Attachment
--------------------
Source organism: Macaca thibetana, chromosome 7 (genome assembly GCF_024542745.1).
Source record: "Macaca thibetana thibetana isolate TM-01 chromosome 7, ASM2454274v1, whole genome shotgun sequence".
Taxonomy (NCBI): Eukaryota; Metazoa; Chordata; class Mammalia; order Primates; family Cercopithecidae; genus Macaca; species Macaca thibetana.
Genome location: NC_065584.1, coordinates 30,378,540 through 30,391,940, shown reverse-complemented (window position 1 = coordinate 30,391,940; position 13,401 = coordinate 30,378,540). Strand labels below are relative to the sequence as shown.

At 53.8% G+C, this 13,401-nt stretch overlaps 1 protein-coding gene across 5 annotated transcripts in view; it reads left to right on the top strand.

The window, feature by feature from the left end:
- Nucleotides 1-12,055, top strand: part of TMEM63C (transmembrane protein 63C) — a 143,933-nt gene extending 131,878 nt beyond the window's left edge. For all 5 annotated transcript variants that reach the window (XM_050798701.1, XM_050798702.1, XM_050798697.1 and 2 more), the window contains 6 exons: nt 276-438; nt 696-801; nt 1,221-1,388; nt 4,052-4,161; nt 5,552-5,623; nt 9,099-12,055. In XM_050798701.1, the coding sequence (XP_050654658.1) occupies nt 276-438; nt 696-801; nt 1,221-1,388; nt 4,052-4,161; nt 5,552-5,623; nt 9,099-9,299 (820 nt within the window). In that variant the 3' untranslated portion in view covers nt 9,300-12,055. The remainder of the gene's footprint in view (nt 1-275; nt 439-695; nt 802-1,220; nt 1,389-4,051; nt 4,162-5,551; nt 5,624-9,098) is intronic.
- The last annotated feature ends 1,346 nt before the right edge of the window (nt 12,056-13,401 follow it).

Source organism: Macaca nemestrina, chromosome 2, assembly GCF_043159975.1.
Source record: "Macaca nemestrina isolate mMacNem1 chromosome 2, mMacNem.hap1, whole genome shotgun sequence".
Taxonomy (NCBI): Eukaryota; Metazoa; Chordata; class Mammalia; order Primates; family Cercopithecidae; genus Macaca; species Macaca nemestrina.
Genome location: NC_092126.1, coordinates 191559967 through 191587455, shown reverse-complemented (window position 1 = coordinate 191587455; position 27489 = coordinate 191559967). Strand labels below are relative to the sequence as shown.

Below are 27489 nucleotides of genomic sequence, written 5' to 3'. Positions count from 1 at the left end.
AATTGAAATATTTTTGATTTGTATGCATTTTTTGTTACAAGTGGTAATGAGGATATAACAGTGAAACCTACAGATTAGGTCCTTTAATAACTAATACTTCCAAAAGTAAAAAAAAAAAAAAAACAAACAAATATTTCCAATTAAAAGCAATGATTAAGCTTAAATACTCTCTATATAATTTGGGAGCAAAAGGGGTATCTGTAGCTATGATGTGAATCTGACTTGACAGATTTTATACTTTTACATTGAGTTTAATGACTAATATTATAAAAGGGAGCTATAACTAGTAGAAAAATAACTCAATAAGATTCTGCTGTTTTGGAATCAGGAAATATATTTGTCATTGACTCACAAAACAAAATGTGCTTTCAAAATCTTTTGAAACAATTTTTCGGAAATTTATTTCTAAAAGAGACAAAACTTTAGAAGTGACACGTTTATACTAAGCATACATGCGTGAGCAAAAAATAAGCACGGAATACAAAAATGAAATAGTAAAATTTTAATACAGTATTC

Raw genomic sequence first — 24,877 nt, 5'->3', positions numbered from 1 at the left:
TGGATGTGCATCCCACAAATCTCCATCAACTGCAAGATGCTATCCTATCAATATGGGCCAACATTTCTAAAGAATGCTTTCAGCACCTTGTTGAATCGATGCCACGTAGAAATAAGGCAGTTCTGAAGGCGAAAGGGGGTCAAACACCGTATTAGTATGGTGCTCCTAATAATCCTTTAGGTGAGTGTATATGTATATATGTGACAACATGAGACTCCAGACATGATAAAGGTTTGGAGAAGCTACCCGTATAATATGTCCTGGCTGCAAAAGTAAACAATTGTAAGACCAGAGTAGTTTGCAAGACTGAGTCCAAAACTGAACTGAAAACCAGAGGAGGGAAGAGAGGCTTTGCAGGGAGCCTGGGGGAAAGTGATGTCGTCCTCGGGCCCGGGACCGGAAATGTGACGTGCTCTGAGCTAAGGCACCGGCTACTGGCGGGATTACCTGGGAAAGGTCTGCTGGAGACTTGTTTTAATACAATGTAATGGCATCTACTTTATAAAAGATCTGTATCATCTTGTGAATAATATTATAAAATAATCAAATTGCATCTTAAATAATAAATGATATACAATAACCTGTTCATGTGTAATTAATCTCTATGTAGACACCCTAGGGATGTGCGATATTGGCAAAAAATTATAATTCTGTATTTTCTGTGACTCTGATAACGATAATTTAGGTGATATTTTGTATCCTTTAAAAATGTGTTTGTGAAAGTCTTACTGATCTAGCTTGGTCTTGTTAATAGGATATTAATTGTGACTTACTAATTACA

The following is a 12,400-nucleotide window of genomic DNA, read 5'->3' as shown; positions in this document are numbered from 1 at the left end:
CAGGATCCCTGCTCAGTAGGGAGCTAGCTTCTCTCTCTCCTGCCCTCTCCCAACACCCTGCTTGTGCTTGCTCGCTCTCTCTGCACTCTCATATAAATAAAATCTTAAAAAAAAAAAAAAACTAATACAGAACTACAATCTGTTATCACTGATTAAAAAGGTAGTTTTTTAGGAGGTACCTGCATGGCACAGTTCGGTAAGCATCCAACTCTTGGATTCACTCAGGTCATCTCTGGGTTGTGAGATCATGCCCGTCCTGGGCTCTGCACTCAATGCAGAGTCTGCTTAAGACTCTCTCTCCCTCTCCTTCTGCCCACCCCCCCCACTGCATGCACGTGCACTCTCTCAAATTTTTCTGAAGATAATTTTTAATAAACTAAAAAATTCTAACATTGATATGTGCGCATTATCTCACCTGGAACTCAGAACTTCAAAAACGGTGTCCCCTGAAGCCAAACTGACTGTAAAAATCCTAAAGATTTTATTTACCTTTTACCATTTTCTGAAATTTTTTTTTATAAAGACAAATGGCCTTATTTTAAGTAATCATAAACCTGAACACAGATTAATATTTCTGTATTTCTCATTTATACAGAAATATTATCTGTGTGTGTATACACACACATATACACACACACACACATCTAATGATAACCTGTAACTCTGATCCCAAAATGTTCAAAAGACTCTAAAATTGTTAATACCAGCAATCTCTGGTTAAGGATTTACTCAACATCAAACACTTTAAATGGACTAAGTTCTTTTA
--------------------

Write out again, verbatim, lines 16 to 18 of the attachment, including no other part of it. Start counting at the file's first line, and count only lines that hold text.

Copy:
TGGATGTGCATCCCACAAATCTCCATCAACTGCAAGATGCTATCCTATCAATATGGGCCAACATTTCTAAAGAATGCTTTCAGCACCTTGTTGAATCGATGCCACGTAGAAATAAGGCAGTTCTGAAGGCGAAAGGGGGTCAAACACCGTATTAGTATGGTGCTCCTAATAATCCTTTAGGTGAGTGTATATGTATATATGTGACAACATGAGACTCCAGACATGATAAAGGTTTGGAGAAGCTACCCGTATAATATGTCCTGGCTGCAAAAGTAAACAATTGTAAGACCAGAGTAGTTTGCAAGACTGAGTCCAAAACTGAACTGAAAACCAGAGGAGGGAAGAGAGGCTTTGCAGGGAGCCTGGGGGAAAGTGATGTCGTCCTCGGGCCCGGGACCGGAAATGTGACGTGCTCTGAGCTAAGGCACCGGCTACTGGCGGGATTACCTGGGAAAGGTCTGCTGGAGACTTGTTTTAATACAATGTAATGGCATCTACTTTATAAAAGATCTGTATCATCTTGTGAATAATATTATAAAATAATCAAATTGCATCTTAAATAATAAATGATATACAATAACCTGTTCATGTGTAATTAATCTCTATGTAGACACCCTAGGGATGTGCGATATTGGCAAAAAATTATAATTCTGTATTTTCTGTGACTCTGATAACGATAATTTAGGTGATATTTTGTATCCTTTAAAAATGTGTTTGTGAAAGTCTTACTGATCTAGCTTGGTCTTGTTAATAGGATATTAATTGTGACTTACTAATTACA

The following is a 12,400-nucleotide window of genomic DNA, read 5'->3' as shown; positions in this document are numbered from 1 at the left end:
CAGGATCCCTGCTCAGTAGGGAGCTAGCTTCTCTCTCTCCTGCCCTCTCCCAACACCCTGCTTGTGCTTGCTCGCTCTCTCTGCACTCTCATATAAATAAAATCTTAAAAAAAAAAAAAAACTAATACAGAACTACAATCTGTTATCACTGATTAAAAAGGTAGTTTTTTAGGAGGTACCTGCATGGCACAGTTCGGTAAGCATCCAACTCTTGGATTCACTCAGGTCATCTCTGGGTTGTGAGATCATGCCCGTCCTGGGCTCTGCACTCAATGCAGAGTCTGCTTAAGACTCTCTCTCCCTCTCCTTCTGCCCACCCCCCCCACTGCATGCACGTGCACTCTCTCAAATTTTTCTGAAGATAATTTTTAATAAACTAAAAAATTCTAACATTGATATGTGCGCATTATCTCACCTGGAACTCAGAACTTCAAAAACGGTGTCCCCTGAAGCCAAACTGACTGTAAAAATCCTAAAGATTTTATTTACCTTTTACCATTTTCTGAAATTTTTTTTTATAAAGACAAATGGCCTTATTTTAAGTAATCATAAACCTGAACACAGATTAATATTTCTGTATTTCTCATTTATACAGAAATATTATCTGTGTGTGTATACACACACATATACACACACACACACATCTAATGATAACCTGTAACTCTGATCCCAAAATGTTCAAAAGACTCTAAAATTGTTAATACCAGCAATCTCTGGTTAAGGATTTACTCAACATCAAACACTTTAAATGGACTAAGTTCTTTTA